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they knew nothing exactly.” Does he differ so much from them in that respect ? Did not a similar taste for universality distinguish the genius of Greece ? He sees nothing great in Albertus Magnus, but the size and number of his volumes. I have seen sentences of his which certainly indicate that he had his title from a different cause. Ginguéné acknowledges that the charges against St. Gregory the Great, by Brucker, on the testimony of John of Salisbury, who lived six centuries after him, are to be received with caution, and allowance for the prejudice of sect, Brucker being a disciple of the moderns.
We must not implicitly receive the evidence of Matthieu Paris against monks, nor of Pierre des Vignes, who complains even of the beauty of their buildings. Granting that their Latin style might not have been classical,—and do not let the moderns imagine that every sentence of theirs is Ciceronian, because it may end with “
esse videatur,”? — still men who could describe themselves thus
Visito, poto, cibo; redimo, tego, colligo, condo;
Consule, castiga, solare, remitte, fer, oradeserve better of mankind than those heartless pedantic scholars, who, like Laurentius Valla, Platina, and Politian, were so in love with the classics, that they grew ashamed of being Christians : they deserve to be esteemed wiser, as well as more virtuous, for
There is such a thing as being “sapienter indoctus,” as Gregory the Great said of St. Benedict : and so that old man who used to converse with Petrarch at Milan on all subjects of philosophy and the Catholic faith, in reply to the question, “Where were all his books ?” (Petrarch had two waggons full of books always following him when he travelled), only pointed to his forehead and said, “ Hic et scientiam et libros habeo.”2 Nature, the universe, was a book which these holy men studied, as Job and David had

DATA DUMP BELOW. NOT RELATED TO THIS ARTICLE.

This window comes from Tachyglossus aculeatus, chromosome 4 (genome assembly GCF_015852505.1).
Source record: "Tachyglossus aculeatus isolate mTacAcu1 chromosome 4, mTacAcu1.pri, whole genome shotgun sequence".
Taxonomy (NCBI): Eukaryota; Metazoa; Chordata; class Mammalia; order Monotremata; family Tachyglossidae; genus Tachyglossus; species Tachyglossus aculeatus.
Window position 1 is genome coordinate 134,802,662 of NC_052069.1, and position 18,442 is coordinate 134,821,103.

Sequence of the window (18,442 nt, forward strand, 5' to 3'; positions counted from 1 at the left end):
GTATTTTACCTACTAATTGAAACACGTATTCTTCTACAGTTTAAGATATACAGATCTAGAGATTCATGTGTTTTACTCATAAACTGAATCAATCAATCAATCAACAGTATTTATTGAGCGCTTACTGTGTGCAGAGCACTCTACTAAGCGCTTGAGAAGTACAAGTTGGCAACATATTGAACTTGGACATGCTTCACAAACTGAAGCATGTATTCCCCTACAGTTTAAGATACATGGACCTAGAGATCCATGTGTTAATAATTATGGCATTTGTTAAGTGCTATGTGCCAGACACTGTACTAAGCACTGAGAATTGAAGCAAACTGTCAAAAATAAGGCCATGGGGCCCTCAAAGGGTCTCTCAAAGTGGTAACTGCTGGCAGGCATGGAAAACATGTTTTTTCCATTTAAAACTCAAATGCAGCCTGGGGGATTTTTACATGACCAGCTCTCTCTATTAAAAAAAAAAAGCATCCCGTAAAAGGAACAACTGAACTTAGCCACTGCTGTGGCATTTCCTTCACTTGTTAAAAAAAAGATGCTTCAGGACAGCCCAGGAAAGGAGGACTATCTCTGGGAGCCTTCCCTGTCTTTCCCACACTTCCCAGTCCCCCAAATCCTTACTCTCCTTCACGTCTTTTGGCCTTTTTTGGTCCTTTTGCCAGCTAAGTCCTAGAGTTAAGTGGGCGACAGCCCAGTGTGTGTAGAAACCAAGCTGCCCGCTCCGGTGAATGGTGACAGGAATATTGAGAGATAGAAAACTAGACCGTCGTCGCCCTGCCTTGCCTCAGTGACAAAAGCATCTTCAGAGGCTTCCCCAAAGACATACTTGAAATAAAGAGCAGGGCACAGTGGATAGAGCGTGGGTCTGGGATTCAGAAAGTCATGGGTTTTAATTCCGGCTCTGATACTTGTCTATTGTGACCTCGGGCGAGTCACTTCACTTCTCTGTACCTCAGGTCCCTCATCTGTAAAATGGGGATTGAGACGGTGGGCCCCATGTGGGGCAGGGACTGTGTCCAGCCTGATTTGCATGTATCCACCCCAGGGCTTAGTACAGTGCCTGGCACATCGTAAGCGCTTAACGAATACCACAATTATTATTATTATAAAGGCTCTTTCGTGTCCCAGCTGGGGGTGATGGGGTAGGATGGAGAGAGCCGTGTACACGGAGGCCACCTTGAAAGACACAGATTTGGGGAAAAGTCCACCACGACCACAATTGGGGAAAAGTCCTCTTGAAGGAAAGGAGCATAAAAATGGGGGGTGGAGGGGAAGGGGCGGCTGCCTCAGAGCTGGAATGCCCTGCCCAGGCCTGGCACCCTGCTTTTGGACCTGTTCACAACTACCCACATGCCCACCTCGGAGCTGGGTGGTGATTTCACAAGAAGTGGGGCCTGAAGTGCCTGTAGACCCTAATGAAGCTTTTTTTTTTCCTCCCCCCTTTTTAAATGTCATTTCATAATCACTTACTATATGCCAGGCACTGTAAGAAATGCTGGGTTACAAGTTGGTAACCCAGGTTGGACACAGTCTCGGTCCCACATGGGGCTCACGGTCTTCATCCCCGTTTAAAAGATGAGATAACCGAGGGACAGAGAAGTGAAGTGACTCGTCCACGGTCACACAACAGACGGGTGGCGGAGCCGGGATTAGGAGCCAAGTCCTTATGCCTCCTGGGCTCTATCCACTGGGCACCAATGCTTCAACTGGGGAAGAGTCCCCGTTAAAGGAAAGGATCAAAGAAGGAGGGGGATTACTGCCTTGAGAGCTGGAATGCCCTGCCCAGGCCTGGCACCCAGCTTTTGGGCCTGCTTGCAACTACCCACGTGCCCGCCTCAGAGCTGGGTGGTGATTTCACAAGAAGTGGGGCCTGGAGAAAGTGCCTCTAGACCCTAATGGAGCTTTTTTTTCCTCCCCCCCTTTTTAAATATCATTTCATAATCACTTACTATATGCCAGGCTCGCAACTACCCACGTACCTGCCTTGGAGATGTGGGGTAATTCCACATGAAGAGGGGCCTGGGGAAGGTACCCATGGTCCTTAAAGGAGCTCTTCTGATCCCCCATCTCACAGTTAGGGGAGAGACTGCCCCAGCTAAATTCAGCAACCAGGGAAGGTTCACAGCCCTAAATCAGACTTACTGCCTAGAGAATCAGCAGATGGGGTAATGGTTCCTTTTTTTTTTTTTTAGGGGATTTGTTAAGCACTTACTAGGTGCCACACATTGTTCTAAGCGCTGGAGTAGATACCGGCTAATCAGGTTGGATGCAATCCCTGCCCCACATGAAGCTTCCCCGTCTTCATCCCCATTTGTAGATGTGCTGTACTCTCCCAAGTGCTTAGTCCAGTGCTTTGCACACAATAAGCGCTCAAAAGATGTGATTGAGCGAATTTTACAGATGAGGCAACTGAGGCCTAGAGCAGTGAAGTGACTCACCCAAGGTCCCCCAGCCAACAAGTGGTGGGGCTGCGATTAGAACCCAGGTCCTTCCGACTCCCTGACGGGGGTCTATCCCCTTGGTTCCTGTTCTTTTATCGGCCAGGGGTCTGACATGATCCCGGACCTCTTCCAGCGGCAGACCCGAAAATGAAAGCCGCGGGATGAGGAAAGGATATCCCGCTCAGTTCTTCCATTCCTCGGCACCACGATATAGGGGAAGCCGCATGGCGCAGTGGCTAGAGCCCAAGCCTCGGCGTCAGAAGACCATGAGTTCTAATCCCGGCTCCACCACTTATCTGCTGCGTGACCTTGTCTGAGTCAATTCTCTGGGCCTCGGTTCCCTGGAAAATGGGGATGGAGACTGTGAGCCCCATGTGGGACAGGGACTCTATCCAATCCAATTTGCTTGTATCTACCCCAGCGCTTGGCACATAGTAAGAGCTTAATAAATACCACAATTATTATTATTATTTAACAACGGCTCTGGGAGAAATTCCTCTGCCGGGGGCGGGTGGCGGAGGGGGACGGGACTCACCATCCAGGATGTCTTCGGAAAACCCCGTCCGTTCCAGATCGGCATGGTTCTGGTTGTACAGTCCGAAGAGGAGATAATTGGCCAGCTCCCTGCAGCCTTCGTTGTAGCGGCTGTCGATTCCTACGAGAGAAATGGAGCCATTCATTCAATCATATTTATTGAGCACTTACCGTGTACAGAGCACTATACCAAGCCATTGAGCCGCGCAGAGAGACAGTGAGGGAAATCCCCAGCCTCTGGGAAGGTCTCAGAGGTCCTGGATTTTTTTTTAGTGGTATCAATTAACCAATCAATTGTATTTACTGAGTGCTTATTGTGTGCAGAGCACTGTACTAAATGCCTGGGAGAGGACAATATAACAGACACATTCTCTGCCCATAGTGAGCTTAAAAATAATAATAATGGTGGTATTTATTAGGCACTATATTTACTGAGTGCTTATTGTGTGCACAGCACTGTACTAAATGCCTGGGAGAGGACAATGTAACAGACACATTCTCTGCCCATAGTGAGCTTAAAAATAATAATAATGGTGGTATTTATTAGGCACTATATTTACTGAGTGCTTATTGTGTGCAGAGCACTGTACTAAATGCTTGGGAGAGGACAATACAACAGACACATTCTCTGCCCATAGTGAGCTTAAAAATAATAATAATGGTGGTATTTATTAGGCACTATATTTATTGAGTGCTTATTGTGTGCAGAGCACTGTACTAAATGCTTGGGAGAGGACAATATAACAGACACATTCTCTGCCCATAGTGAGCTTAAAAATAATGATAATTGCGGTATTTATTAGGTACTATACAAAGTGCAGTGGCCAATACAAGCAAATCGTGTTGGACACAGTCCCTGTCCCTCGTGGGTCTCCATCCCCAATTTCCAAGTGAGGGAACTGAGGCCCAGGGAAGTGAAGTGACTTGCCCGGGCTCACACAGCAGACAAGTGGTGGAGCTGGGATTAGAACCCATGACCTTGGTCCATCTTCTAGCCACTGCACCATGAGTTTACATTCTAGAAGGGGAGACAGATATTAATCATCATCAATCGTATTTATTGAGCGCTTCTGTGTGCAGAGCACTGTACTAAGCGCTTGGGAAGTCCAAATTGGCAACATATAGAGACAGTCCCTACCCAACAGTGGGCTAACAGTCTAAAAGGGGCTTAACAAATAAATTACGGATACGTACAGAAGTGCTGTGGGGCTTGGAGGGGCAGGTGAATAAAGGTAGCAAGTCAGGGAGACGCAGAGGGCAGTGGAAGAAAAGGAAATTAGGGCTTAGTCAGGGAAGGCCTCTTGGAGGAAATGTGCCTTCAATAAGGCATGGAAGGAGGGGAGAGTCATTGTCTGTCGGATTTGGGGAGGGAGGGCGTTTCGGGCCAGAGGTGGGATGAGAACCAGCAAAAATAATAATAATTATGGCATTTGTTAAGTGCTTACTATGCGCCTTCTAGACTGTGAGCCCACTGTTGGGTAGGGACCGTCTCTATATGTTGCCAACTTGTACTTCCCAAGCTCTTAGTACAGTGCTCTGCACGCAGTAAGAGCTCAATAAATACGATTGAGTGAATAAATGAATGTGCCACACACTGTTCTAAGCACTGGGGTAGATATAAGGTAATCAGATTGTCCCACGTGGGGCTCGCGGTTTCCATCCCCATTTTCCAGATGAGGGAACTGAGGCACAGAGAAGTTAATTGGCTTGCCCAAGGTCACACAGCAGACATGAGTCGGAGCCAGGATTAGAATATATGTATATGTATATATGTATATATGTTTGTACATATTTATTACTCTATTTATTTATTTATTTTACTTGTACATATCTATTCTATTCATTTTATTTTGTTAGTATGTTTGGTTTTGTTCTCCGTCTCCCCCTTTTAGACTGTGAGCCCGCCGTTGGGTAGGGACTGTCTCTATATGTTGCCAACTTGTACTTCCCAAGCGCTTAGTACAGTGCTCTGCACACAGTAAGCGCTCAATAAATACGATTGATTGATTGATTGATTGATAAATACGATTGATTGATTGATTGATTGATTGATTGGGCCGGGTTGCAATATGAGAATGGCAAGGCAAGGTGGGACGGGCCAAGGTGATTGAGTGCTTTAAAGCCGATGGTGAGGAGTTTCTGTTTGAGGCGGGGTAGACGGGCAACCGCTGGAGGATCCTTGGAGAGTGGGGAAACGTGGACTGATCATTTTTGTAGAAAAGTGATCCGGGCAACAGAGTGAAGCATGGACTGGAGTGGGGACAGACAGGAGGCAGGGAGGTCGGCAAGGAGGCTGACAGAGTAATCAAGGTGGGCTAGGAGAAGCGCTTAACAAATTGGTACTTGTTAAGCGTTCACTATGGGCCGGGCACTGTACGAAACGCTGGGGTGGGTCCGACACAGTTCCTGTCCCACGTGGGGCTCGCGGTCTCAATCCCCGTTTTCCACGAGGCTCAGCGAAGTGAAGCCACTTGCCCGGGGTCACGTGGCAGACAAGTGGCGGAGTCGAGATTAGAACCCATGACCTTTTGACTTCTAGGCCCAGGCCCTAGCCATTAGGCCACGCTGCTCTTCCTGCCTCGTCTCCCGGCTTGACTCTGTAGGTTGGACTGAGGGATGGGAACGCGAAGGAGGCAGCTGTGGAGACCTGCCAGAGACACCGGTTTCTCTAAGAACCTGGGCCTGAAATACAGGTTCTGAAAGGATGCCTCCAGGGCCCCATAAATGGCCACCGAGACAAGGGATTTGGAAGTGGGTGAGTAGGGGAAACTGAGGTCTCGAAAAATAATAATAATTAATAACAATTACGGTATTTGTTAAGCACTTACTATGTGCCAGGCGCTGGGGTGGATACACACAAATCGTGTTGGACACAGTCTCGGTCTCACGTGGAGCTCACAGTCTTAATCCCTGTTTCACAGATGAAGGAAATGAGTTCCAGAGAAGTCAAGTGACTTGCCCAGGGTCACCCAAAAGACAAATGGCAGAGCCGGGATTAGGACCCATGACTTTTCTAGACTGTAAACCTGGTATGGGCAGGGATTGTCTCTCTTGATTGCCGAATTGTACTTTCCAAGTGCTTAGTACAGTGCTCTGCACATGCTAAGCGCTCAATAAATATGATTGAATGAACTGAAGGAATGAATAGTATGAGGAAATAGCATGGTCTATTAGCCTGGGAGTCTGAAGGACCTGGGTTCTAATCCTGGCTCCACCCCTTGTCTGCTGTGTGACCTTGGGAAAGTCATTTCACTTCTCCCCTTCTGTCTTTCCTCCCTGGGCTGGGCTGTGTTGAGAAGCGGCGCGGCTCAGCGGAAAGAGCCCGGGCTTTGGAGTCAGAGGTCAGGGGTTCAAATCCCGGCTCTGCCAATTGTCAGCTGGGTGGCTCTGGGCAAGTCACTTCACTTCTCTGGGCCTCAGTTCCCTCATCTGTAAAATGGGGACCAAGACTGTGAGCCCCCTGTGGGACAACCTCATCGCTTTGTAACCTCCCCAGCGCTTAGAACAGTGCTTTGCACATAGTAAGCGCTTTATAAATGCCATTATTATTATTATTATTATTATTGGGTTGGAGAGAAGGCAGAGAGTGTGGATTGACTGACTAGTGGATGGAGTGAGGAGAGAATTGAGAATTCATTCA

9 Petrarch. Variar. Epist. xi. 12.
in their day. St. Antony said that the whole world was his book. The monks, however, wrote books enough, many of which are a mine of wisdom, and where even the poet might borrow imagery. Massillon, in his celebrated sermon on the Passion, has availed himself of the sublime interpretations of many old monkish ascetical writings. Jaques de Guise, a Franciscan friar of the 14th century, displays vast research in his Annals, as well as great piety, and the most ardent love of his country. He had read Plato and many of the classic authors. The great historian, Zurita, spent the last years of his life in the convent of Jeronimites of St. Engracia, at Zaragoza. Roger Bacon shews how the saints have always valued science : he even requires mathematical study in a theologian, from his idea of the one wholeness of wisdom. He quotes the example of St. Augustine, Cassiodorus, Isidorus, St. Jerome, Orosius, Bede, Origen, Eusebius of Cæsarea; and he shews how, mathematics being neglected, philosophy falls to decay, and philosophy declining, theology suffers injury, which makes use of it in governing the Church, and in converting infidels.